Never did I imagine that there was so much creative ingenuity and artistic expression composed in comics. Nor did I think to incorporate those elements into other forms of literature. However, after reading Scott McCloud’s Understanding Comics, I believe I’ll be equipped with some useful tools that’ll help tailor my stories in unique ways.
“…I’m using the world ‘icon’ to represent a person, place, thing or idea” (Comics, pg. 27).
One of the biggest takeaways I gathered from this book was McCloud’s definition of “icon”. This one word defines an endless amount of content that creators and authors convey their messages through. These icons can be manipulated to the creators will in a way that could either directly show their meaning, such as a picture with a thought bubble, or an abstract image that must sit in the readers mind for a moment before the meaning becomes clear. In my own work, I can use McCloud’s idea of the Pictorial Vocabulary in my designs to determine the style of my digital storytelling.
“The phenomenon of observing the parts but perceiving the whole has a name. It’s called closure.” (Comics, pg. 63)
I found this piece of information regarding closure very interesting as McCloud explains how we experience closure through so many forms of media. The concept that our mind takes two or more separate images and connects them based upon their context. Furthermore, McCloud takes closure and explains 6 different types of transitions that allow for closure to flourish. He explains the differences between eastern and western comic culture and their usage of specific transition types. With this information, I can utilize one or more of these transitions in my own work to create an opportunity for the reader to create closure. Especially based on what type of story I want to tell, these transition types could be further simplified, especially for our upcoming slides story, to depict mere shapes and words.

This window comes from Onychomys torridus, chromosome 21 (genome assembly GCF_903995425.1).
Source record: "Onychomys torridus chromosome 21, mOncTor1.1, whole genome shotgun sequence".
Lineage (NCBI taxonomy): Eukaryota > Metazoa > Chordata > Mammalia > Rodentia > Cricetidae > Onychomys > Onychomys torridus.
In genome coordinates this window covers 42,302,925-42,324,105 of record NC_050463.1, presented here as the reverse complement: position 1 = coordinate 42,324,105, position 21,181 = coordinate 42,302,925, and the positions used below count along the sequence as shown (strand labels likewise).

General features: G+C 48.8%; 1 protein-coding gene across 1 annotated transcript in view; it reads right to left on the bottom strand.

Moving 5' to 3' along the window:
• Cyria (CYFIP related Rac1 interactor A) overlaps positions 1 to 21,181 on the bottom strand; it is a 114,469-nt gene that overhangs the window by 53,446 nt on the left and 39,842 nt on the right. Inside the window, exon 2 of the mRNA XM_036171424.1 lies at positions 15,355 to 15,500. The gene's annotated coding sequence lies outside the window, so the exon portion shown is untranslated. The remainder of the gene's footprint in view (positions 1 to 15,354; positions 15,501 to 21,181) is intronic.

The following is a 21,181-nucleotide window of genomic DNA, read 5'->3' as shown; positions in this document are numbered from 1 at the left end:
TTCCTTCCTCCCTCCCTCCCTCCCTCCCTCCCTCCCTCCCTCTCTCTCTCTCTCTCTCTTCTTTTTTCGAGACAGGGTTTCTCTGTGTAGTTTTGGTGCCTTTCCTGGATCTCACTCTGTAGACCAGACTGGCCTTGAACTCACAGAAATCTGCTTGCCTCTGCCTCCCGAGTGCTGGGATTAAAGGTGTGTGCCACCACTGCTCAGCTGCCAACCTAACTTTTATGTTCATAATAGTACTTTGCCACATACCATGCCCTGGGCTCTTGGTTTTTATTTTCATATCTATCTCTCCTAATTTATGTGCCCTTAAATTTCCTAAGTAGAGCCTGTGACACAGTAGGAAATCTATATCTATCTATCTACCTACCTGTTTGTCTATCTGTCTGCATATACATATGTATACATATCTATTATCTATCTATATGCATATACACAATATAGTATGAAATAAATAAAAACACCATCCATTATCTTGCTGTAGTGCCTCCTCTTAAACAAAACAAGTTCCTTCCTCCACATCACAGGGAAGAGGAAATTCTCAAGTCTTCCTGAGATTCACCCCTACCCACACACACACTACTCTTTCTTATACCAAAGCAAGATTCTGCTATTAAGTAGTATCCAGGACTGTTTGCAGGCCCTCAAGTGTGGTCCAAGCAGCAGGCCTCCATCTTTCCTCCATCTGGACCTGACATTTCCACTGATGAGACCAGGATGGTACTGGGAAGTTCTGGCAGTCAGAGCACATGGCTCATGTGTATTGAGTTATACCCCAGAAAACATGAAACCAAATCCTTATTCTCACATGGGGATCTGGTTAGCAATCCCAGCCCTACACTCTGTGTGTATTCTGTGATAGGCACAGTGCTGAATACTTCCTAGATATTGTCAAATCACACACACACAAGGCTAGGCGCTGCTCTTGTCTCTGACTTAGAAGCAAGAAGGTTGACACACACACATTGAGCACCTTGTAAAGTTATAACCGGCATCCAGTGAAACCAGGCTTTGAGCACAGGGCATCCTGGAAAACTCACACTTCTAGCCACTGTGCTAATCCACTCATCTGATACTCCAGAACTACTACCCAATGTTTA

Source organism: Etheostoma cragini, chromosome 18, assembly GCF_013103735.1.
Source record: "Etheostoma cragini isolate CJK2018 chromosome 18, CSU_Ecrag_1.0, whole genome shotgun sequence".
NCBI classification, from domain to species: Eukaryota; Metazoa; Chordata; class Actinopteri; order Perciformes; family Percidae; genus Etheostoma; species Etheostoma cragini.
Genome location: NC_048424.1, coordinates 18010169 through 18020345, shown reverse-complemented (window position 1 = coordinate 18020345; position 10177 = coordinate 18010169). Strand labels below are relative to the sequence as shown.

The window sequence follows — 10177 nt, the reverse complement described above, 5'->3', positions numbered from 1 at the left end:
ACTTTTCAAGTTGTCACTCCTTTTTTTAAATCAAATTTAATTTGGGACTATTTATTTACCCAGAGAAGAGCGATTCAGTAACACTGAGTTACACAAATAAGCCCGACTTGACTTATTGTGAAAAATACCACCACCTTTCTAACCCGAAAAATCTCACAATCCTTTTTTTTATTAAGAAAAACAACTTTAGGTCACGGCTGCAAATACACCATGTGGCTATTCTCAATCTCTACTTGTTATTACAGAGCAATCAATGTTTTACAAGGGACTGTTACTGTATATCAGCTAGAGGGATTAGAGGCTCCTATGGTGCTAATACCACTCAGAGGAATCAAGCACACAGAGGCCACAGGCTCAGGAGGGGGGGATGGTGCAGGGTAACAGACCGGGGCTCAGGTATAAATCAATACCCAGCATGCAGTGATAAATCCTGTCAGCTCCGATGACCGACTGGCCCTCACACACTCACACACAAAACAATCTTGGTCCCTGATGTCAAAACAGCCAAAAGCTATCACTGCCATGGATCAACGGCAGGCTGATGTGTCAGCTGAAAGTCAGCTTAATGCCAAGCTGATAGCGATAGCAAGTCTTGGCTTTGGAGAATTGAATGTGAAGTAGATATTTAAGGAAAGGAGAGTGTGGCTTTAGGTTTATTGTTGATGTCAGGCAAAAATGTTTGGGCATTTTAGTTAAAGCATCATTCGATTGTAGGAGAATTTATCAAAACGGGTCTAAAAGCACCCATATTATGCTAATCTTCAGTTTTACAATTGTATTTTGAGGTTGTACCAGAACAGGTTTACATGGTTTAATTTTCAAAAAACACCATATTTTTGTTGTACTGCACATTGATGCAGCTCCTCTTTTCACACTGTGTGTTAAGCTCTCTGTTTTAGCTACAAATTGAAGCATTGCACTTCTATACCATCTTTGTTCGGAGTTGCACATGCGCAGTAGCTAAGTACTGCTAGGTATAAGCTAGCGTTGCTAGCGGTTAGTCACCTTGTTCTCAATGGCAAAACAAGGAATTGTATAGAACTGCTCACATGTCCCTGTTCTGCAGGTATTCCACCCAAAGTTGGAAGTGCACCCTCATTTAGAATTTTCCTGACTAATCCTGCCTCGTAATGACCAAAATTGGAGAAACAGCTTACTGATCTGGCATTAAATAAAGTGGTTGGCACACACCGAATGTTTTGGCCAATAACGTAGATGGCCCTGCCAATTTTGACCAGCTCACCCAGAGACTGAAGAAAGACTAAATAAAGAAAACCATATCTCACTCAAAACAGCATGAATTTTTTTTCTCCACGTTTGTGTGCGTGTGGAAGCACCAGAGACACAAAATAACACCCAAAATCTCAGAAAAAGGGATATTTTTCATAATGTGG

“The durations of that time and the dimensions of that space are defined more by the contents of the panel than by the panel itself.” (Comics, pg. 99).
McCloud follows up his work on closure and gutters with a deep dive in time perception in comics. The perfect example appeared on page 95 of the book where McCloud takes a long, still frame and breaks it up into sections to depict time passing. Yet, the image itself was one whole, how could time be passing through a single image? McCloud explains how other aspects of the story aid in the readers mind to perceive time, such as the use of sounds and the order of words being spoken by the characters. Something that I noted, it’s as if McCloud is providing a correlation between the reader’s time spent on the specific frame with the time allegedly passing in that specific frame. That might be putting too many words on a simple thought, but I did my best to create my own understandings of McCloud’s work so that I may utilize his thoughts in my work more efficiently. Regardless, this section of the book gave me ideas on how I can use imagery to depict time, such as specific spacing, blank space, and words.
I love this book so far, I’m eager to read and discuss the thoughts you’ve all come up with.